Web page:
Matt That IT Guy

Racking And Stacking In A Cloud-Based World

Vendor RelationsVMware

VMWorld for a newbie: What do I want to get out of it?

VMWorld 2015This year I was lucky enough to get the go ahead for VMWorld 2015 and as this will be my first VMWorld, and I am quite excited about it. I have been reading a lot of blogs (old and new) with regards to what to expect while I am there. Something tells me that no matter how much prepping I do, it still won’t be enough.

There are a few things that I do hope to get out of the visit though (aside from endless marketing emails from vendors):

  1. Instructor lead hands on labs: One piece of advice that I have seen posted around a couple of times is to skip the labs if possible as you can do them after the fact on VMWare’s site. I suppose that is true, however this year there are instructor led labs (I’m not sure if this is new or not). I know that I have personally have a much better time learning a new product when being shown it in a classroom environment vs. just reading a manual. Further to that, the students really add to the experiences. If you get a room that turns the lesson into a conversation, then you can take away so much more than just reading paper.
  2. Networking – the people kind: Networking with folks seems to be one of the biggest attractions to the show. Given the size of the event, it tends to be one of the shows where you’ll have the widest selection of folks to chat with. I’m no social butterfly, but when given a chance to talk to fellow IT folks I take it. Some of this will involve the parties (of which there are quite a few – make sure to ask vendors about them), but also take the opportunity to talk with folks at meals, or even presenters after presentations (be considerate of their time though). Be sure to chat with the vendors evangelists as well – these folks tend to be much less of the sales type folks and much more of the ‘hey watch this cool thing’ type folks.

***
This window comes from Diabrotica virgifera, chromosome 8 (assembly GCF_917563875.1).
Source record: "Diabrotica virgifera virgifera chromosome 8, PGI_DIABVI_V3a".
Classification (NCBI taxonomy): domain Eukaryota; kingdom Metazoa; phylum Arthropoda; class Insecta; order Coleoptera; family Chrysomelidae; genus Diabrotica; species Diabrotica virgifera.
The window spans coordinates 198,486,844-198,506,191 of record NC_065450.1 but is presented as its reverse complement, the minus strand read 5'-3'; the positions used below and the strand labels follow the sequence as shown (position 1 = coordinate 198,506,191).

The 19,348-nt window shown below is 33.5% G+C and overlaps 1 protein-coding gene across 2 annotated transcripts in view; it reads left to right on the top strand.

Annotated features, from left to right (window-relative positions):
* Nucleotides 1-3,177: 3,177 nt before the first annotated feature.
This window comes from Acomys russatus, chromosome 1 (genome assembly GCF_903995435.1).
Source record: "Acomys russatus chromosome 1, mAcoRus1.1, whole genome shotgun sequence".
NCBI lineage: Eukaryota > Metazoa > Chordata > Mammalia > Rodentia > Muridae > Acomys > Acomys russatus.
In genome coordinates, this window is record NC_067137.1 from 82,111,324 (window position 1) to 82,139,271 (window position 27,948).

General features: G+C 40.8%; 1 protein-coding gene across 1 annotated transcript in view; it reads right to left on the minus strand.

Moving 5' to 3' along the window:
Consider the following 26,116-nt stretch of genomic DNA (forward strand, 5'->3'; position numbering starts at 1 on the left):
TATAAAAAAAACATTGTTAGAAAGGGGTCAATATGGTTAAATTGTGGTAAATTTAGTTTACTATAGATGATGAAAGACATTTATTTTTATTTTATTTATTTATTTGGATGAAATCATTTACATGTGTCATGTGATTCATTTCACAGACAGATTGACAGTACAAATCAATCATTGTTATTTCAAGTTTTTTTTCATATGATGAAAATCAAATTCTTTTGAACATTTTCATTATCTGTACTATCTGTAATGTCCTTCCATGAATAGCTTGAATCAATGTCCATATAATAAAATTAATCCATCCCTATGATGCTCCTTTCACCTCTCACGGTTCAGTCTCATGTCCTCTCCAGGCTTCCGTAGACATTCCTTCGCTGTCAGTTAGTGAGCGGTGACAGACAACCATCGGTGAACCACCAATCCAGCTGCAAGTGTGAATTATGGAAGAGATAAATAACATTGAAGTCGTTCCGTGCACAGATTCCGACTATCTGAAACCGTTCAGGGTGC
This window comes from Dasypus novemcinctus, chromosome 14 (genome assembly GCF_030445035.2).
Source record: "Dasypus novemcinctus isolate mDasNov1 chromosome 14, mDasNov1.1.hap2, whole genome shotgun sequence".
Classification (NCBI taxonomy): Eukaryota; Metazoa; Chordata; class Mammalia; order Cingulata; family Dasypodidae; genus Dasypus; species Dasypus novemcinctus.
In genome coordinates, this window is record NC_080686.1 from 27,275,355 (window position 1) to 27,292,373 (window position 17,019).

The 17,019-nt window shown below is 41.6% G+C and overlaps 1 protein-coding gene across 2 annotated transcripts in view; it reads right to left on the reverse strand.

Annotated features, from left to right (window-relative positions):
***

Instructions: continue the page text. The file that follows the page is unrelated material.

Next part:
3. A better understanding of what I am doing right and wrong: As with any organization, if you don’t see what others are doing from time to time you end up with tunnel vision. Being able to see how technologies are being used will not only allow me to see if we are using our investments to their fullest potential, but it may also spark some ideas on how we can get even more value out of purchases. Similarly, talking with vendors in the Solutions Exchange won’t be a bad idea – even if I have no intention of buying their product, just know that it exists and how it works is worthwhile. If in six months I need to solve a problem and I can think back that vendor X had something similar that might work, well then I am already half way there.

Overall I’m chomping at the bit to get there; I’ll be sure to bring a comfy pair of shoes, a good note book, and a battery charger for my phone.

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